• It also couldn’t afford to alienate its Muslim populace by forming links with a Jewish state.
  • These motivations lead to sympathy for the Palestinian cause.
  • India’s newfound interest in Israel
  • Despite voting against a UN resolution authorising Israel’s existence, India recognised Israel once it was established (in 1950).
  • However, official diplomatic relations were finally established in 1992.
India prioritises Israel for a variety of reasons.
  • India’s exclusion from the OIC:
  • One of the key causes for the change was the founding of the Organisation of Islamic Cooperation (OIC) in 1969, which ignored the concerns of Indian Muslims by denying India’s membership in the body.
  • Support for Kashmir:
  • On the Kashmir issue, India has received no support from Arab countries. The Arab world has made no meaningful attempts to put pressure on Pakistan to end the cross-border insurgency in Kashmir.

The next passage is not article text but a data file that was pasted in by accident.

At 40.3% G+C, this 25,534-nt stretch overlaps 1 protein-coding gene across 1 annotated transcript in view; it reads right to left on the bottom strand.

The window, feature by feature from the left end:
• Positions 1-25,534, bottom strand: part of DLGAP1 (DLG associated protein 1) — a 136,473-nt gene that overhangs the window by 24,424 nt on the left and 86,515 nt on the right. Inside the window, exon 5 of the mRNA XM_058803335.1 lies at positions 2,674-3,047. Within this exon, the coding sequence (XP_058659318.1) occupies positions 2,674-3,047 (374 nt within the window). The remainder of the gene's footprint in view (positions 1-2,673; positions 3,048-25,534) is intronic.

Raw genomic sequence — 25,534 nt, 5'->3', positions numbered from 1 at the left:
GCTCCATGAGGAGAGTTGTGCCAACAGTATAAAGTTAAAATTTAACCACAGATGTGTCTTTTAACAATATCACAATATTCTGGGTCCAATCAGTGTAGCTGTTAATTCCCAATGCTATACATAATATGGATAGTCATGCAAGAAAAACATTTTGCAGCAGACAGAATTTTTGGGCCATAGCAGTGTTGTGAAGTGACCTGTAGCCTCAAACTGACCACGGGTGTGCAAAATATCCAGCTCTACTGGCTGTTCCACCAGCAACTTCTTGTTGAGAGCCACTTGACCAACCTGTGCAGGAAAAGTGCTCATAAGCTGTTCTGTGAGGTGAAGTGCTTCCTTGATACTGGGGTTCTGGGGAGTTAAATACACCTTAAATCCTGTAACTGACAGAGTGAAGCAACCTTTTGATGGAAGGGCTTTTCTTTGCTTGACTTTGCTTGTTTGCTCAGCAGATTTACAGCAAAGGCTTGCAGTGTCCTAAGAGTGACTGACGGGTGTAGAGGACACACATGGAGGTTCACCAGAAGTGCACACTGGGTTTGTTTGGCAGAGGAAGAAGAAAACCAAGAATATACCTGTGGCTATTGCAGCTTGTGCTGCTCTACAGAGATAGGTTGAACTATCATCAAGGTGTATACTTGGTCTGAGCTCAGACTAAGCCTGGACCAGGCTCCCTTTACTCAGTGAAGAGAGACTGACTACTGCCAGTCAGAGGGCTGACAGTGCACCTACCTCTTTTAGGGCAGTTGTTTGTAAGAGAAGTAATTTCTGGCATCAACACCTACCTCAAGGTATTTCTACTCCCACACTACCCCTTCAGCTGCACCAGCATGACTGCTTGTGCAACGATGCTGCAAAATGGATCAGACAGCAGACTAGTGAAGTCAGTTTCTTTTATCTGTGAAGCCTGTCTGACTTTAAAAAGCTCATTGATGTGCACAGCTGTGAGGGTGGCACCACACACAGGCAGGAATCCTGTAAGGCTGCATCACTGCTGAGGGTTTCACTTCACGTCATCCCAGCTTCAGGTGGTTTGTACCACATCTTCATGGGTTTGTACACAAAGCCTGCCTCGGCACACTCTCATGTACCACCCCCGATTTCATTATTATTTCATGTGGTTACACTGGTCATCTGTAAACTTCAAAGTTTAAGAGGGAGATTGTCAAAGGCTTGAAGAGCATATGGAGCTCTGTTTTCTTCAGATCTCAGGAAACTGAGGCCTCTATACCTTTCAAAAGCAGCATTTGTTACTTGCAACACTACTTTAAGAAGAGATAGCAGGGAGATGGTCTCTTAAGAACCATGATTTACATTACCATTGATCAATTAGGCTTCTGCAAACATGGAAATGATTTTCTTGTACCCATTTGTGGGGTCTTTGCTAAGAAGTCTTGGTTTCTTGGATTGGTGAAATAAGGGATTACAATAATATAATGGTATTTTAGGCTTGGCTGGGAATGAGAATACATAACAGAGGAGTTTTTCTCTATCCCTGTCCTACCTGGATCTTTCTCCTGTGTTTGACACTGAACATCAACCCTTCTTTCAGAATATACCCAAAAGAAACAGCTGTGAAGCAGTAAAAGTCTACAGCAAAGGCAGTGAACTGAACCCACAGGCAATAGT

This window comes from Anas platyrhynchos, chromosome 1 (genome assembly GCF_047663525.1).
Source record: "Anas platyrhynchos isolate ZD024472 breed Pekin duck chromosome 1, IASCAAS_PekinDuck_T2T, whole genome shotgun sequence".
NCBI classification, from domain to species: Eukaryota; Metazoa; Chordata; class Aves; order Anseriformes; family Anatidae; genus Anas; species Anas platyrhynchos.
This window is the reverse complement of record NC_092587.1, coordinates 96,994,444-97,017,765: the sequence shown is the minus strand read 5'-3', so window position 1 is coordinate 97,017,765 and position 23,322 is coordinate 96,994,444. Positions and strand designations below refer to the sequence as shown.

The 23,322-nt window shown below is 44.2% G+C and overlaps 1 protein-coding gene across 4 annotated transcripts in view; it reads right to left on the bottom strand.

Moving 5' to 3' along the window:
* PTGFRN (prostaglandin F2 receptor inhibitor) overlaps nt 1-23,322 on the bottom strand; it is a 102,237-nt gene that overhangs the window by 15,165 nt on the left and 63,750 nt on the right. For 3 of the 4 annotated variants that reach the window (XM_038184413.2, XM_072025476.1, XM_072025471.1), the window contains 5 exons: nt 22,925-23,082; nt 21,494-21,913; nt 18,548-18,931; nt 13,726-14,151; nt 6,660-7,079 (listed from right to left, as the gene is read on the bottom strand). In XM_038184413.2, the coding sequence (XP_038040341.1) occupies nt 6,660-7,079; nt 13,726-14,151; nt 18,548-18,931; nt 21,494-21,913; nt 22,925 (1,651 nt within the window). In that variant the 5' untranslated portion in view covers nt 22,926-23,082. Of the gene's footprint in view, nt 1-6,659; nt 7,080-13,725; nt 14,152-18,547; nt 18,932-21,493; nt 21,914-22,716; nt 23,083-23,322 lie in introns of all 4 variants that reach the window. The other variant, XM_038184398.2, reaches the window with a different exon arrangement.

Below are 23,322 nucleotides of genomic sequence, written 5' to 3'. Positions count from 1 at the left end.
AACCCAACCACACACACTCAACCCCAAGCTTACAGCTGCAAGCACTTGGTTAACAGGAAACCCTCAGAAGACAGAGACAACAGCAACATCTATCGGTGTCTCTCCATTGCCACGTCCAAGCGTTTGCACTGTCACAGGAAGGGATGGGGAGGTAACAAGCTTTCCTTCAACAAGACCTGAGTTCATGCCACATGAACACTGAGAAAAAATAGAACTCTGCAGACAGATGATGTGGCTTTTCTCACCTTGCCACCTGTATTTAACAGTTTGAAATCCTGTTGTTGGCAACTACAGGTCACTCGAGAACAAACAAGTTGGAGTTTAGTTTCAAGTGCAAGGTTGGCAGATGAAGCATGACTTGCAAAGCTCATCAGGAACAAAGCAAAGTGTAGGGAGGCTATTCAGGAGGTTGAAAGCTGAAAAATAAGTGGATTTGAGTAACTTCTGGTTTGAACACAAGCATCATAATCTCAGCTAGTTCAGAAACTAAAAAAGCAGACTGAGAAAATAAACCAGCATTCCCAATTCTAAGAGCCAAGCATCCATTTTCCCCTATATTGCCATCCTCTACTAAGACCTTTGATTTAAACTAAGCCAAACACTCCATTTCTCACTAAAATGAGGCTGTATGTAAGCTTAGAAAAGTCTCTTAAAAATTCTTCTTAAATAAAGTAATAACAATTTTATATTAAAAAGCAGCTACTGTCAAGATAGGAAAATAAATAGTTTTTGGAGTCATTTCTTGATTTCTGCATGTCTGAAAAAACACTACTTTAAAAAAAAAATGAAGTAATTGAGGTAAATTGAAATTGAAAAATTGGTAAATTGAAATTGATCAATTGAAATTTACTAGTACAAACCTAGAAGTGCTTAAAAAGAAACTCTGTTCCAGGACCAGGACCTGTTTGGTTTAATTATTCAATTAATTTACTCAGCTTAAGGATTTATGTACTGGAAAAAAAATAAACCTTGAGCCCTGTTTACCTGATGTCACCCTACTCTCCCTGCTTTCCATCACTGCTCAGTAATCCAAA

• Support in critical wars:
  • Even before complete diplomatic relations were established, Israel backed India during the Indo-Pak wars.
  • With the fall of the Soviet Union and the development of the United States as a superpower, India began to align itself with the United States, which aided our improved relations with Israel.
  • Deviation from the NAM:
  • In 1992, India reversed its strategy of non-alignment and pro-Arab policy and established full diplomatic relations with Israel.
  • Support in international forums:
  • Israel has long been a prominent proponent of India’s permanent seat on the United Nations Security Council.
  • Technology:
  • India’s world-class higher education institutions might benefit from Israel’s strong research and high-end innovation culture.
Interests of Israel in India
  • For Israel’s produced goods and technology, India is a huge market.
  • As the only country in the world where Jews have not encountered anti-Semitism, India has long been regarded favourably by Israel’s inhabitants.